fighting spam and scams on the Internet
"419" Scam – Advance Fee / Fake Lottery Scam
The so-called "419" scam is a type of fraud dominated by criminals from Nigeria and other countries in Africa. Victims of the scam are promised a large amount of money, such as a lottery prize, inheritance, money sitting in some bank account, etc.
Victims never receive this non-existent fortune but are tricked into sending their money to the criminals, who remain anonymous. They hide their real identity and location by using fake names and fake postal addresses as well as communicating via anonymous free email accounts and mobile phones.
Keep in mind that scammers DO NOT use their real names when defrauding people.
The criminals either abuse names of real people or companies or invent names or addresses.
Any real people or companies mentioned below have NO CONNECTION to the scammers!
Read more about such scams here or in our 419 FAQ. Use the Scam-O-Matic to verify suspect emails.
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Some comments by the Scam-O-Matic about the following email:
- An email address listed inside this email has been used in a known fraud before.
- This email uses a separate reply address that is different from the sender address. Spammers use this to get replies even when the original spam sending accounts have been shut down. Also, sometimes the sender addresses are legitimate looking but fake and only the reply address is actually an email account controlled by the scammers.
- The following phrases in this message should put you on alert:
- "dear friend" (a common phrase found in 419 scams)
- "here in united kingdom" (this email uses bad English)
- This email message is a 419 scam. Please see our 419 FAQ for more details on such scams.
- This email lists free webmail addresses. Use of such addresses is typical for scams. Lotteries, banks and any but the smallest of companies do not normally use such addresses. Criminals use them to anonymously send and receive email at Internet cafes.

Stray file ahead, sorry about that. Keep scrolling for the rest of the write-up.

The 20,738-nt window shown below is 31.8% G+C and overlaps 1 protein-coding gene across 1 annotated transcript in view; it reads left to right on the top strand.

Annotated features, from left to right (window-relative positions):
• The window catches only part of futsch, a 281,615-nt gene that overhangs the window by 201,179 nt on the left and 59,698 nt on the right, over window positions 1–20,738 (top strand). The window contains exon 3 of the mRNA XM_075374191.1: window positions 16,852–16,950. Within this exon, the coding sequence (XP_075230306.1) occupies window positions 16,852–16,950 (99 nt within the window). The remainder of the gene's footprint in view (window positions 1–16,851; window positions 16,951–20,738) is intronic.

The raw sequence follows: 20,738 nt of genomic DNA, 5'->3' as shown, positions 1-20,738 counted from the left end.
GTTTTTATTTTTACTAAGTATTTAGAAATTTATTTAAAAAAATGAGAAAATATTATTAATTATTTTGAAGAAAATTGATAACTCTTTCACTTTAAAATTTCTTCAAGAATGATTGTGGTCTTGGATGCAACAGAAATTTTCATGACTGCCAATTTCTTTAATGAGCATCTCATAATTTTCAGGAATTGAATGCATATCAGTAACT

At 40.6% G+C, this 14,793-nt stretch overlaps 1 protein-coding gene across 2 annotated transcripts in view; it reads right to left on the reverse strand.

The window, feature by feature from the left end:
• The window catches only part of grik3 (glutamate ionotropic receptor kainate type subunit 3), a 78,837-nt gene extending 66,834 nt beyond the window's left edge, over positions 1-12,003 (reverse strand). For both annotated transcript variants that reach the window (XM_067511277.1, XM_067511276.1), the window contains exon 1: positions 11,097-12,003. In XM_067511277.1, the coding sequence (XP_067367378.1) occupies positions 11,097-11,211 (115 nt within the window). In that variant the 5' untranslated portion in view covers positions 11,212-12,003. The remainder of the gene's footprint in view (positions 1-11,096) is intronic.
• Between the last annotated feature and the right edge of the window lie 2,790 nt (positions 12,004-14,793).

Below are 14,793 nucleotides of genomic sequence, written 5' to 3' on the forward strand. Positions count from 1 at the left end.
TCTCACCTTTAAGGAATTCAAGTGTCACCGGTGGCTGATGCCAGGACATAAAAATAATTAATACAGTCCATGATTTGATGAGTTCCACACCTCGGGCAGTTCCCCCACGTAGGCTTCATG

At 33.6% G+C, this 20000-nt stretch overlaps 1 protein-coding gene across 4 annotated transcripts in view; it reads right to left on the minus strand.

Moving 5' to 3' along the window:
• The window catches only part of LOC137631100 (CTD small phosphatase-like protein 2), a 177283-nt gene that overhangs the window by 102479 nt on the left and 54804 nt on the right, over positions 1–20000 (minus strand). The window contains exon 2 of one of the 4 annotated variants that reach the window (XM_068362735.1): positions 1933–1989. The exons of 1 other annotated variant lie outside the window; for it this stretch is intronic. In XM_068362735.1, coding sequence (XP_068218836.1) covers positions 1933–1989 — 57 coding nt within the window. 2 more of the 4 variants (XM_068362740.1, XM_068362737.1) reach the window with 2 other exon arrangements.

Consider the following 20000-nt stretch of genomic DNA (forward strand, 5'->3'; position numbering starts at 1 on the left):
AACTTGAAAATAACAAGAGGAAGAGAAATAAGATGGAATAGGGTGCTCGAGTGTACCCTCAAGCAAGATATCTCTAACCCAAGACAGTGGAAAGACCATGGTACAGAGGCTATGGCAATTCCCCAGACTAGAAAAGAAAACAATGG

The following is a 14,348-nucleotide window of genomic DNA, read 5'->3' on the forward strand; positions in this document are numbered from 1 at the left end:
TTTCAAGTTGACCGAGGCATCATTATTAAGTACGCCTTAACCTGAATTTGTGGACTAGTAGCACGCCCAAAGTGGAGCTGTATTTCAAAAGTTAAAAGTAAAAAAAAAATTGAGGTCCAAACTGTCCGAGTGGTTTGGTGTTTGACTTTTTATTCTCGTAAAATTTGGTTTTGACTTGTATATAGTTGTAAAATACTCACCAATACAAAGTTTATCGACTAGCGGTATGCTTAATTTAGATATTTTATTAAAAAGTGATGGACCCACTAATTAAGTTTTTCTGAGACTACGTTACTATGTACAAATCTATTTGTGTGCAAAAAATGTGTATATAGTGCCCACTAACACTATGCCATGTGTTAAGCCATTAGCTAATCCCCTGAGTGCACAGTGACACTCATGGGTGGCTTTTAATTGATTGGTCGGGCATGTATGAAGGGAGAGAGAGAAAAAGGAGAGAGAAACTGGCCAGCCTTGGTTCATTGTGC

- email@example.com (email address has been used in a known fraud before)
Fraud email example:
From: "Mr. Ragner Henderson" <firstname.lastname@example.org>
Date: Thu, 12 May 2016 06:19:37 -0700
Subject: URGENT RESPONSE NEEDED, PLEASE REPLY....
Pardon me for not having the pleasure of knowing your mindset before making you this offer and it is utterly confidential and genuine by virtue of its nature I write to solicit your assistance in a funds transfer deal involving £15.2M.This fund has been stashed out of the excess profit made last 2years by my branch office of the Co-operative Bank Plc here in United Kingdom which I am the manager.
I have already submitted an approved end-of-the-year report for the year 2015 to my head office here in Manchester UK. and they will never know of this excess.
I have since then, placed this amount on a Non-Investment Account without a beneficiary. Upon your response, I will configure your name on our database as holder of the Non-Investment Account. I will then guide you on how to apply to my head office for the Account Closure/bank-to-bank remittance of the funds to your designated bank account.
If you concur with this proposal, I intend for you to retain 30% of the funds while 70% shall be for me. Kindly forward your response to me immediately to my private mail box: (email@example.com) thank you.
Mr. Ragner Henderson.
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